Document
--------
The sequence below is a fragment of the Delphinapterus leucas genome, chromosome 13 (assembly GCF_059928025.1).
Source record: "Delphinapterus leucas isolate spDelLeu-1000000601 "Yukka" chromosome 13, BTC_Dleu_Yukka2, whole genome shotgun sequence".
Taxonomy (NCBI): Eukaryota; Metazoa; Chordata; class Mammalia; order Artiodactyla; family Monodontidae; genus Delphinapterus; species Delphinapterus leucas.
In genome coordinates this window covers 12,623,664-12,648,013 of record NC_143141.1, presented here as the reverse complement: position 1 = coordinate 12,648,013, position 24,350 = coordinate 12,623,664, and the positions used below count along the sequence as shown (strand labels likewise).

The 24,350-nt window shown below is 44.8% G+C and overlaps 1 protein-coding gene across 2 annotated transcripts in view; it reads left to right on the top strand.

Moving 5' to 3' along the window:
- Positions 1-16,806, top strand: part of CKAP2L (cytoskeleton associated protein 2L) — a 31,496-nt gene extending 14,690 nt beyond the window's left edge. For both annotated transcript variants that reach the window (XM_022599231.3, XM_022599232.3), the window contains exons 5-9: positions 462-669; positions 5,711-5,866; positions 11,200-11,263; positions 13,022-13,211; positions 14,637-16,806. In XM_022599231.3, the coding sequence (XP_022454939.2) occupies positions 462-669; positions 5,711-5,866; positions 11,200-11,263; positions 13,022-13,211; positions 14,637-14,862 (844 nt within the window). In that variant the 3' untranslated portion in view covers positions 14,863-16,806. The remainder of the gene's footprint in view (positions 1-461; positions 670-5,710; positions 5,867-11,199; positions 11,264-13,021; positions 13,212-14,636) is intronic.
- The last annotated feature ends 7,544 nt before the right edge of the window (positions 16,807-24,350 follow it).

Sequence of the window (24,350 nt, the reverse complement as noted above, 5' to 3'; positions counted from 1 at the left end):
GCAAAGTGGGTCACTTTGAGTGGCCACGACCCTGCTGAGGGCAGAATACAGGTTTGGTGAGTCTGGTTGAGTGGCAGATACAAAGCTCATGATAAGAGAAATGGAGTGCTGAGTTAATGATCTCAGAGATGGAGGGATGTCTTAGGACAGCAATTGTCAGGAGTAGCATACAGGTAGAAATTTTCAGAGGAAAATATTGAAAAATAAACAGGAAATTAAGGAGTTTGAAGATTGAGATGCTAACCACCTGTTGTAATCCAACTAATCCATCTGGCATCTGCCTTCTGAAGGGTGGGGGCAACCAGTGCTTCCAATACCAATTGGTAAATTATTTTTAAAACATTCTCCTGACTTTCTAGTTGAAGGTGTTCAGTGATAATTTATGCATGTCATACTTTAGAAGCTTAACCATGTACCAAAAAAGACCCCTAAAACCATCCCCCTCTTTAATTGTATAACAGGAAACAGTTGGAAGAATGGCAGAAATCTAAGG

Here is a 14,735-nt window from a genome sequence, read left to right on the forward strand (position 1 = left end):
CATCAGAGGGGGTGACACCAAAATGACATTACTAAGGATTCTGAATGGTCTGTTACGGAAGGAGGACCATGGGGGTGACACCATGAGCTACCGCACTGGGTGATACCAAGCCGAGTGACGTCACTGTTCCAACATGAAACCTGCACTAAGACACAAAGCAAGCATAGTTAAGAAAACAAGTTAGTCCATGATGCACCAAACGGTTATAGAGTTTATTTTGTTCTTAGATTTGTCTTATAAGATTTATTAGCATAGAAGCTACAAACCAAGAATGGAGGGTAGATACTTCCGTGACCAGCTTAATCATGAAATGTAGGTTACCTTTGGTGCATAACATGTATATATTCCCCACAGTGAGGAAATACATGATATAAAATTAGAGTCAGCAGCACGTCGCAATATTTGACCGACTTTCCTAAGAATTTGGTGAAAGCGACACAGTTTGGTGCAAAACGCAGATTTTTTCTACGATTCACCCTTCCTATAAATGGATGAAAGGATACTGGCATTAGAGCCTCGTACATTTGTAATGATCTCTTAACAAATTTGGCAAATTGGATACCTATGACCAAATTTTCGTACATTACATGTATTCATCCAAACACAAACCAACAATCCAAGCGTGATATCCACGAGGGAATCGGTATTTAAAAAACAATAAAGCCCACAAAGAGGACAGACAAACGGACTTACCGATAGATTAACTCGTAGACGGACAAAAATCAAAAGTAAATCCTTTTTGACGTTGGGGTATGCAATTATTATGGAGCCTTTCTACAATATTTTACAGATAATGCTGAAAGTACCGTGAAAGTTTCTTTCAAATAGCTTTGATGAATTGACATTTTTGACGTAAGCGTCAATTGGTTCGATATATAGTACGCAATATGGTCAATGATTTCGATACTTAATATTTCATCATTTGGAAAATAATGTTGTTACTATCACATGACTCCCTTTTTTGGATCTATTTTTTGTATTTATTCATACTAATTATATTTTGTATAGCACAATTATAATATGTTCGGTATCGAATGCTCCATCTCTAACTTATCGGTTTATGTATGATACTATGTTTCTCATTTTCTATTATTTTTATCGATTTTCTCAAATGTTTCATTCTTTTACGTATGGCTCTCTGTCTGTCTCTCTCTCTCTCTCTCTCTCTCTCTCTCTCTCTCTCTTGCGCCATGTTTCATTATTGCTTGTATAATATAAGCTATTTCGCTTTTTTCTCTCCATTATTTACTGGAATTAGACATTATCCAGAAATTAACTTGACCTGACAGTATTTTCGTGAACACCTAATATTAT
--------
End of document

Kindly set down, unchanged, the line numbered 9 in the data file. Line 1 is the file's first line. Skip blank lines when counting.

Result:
Sequence of the window (24,350 nt, the reverse complement as noted above, 5' to 3'; positions counted from 1 at the left end):